Traditionally, conservatism was fiscal. Conservatives promoted cuts in taxes and spending, yielding a smaller government that met its current obligations without increasing its deficit. Recently that brand of conservatism has faded away, as Trumpian economics have yielded tax cuts that served to increase our deficit despite an expanding economy.
However, there’s nothing inherently wrong with debt. Debt is merely an instrument for growth. But like any tool, overuse can wear it out. In good times, we should allow cash to pile up and spend it on the backlog of funding priorities: infrastructure, education, pensions, and health care. When times are bad, we should run in the red and borrow and pull from the rainy day fund, whichever has the lower cost of capital.
Although government is not a business, it can still be run like one, and take queues from the private sector that have shown over and over again that Ponzi schemes don’t last forever. Governments today are using a Madoff-like scheme, paying existing loans by borrowing evermore money. It’s not sustainable and old school Republicans would shake their heads in disgust with what happened under a Republican president and a Republican Congress in recent years.
Today’s Republicans do not represent the values this party once held, but this idea of profitability is still traditionally a more Republican value than a Democratic one. If the Republicans led with this platform, I’d be a more likely convert.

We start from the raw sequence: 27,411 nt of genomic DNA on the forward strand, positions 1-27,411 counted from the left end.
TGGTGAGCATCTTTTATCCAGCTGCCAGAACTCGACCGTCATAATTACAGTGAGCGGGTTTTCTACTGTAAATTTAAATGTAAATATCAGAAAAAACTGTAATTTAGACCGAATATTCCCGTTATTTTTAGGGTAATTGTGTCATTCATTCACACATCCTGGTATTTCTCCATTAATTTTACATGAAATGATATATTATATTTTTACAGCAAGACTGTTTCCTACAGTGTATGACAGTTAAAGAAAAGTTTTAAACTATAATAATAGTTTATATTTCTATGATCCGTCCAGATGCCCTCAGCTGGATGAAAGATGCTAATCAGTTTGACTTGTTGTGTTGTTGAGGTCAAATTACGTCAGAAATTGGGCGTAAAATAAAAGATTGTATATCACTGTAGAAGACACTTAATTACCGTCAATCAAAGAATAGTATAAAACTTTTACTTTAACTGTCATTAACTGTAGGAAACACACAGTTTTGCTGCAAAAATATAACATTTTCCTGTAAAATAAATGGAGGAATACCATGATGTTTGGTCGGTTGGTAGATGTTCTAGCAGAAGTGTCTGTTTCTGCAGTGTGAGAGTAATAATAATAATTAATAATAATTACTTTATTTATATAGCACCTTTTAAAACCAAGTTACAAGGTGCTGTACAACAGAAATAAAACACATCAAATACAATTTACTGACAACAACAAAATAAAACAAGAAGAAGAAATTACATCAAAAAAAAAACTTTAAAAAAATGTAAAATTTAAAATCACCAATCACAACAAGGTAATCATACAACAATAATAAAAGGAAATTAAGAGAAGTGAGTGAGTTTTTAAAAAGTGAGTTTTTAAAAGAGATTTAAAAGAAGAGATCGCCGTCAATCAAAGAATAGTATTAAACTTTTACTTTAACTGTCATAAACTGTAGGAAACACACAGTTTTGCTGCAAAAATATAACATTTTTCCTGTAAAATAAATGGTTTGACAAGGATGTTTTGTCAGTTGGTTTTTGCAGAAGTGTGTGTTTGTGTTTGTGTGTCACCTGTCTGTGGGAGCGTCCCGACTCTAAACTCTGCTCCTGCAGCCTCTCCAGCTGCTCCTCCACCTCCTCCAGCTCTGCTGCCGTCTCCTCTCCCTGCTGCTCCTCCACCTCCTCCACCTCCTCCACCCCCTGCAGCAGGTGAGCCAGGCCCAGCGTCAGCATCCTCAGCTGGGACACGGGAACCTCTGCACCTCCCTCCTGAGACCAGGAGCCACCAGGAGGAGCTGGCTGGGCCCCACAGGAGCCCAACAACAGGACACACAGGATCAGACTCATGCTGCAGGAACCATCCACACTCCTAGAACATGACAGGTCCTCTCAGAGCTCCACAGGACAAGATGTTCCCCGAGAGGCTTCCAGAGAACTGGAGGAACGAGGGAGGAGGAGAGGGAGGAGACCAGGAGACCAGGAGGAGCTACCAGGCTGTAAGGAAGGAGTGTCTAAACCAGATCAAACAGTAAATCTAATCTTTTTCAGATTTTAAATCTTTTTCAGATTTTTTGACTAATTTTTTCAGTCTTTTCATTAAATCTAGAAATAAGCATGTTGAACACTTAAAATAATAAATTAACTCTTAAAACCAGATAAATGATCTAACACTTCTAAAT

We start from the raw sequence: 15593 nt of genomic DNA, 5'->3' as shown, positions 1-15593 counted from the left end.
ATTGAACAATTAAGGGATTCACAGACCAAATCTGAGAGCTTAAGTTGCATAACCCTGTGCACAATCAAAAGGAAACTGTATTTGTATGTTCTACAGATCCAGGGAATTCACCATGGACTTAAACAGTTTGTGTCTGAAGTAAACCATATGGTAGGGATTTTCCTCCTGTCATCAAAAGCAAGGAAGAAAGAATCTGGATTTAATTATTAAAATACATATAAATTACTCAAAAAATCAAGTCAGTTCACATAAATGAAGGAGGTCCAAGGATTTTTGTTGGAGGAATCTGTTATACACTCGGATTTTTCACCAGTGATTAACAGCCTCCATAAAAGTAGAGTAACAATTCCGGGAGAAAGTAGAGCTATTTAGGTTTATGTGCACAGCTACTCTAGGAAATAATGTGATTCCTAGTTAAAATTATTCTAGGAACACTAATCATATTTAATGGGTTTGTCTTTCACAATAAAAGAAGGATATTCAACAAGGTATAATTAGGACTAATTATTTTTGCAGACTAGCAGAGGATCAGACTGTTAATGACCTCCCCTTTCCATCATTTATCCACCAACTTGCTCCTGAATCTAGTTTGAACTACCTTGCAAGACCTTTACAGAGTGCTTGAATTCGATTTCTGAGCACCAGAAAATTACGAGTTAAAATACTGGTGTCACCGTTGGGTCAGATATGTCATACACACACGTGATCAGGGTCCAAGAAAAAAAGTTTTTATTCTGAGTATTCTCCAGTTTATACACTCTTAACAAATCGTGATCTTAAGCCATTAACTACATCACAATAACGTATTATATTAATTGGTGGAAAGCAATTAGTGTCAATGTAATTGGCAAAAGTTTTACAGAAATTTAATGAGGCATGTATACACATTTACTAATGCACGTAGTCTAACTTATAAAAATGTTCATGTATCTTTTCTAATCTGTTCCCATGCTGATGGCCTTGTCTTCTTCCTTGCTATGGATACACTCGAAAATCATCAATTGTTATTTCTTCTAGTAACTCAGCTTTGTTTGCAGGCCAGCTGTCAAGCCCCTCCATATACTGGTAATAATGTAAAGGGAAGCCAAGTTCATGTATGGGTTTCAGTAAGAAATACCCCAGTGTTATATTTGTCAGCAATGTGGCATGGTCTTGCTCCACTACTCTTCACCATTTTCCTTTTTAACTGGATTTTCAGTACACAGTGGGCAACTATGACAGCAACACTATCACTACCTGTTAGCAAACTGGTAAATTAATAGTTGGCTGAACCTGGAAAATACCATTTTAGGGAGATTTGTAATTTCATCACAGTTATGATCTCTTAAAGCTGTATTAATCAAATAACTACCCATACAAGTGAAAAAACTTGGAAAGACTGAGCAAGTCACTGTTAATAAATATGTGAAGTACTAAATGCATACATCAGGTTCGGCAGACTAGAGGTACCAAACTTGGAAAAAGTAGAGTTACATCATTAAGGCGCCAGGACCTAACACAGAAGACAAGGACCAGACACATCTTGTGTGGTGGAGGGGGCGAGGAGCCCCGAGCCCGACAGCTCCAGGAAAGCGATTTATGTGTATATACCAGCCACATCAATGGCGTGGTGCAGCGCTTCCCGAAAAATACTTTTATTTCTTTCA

Freedom is fundamental
I like freedom. You do too. Freedom is fundamental to Americanism. Both parties wrap themselves in freedom’s banner.
It’s interesting how it cuts across the parties in different ways. Republicans hold up the second amendment, the right to carry arms and defend yourself, as the embodiment of freedom. Democrats apply the same principle to marriage, the freedom to marry a consenting adult regardless of gender pairing, and freedom to abort an unwanted pregnancy.
If you read headlines about these three examples: guns, gay marriage, and abortion, you’ll find that freedom is controversial. It shouldn’t be. A small government, concerned only about the health and safety of its people, the security of its borders, and the stability of its neighbors, would not care about who wants to marry who. It wouldn’t have an opinion on what a woman decides with the guidance of her doctor and in the best interest of herself and her family. It wouldn’t care whether or not people want to own guns for hunting, protection, or hobby.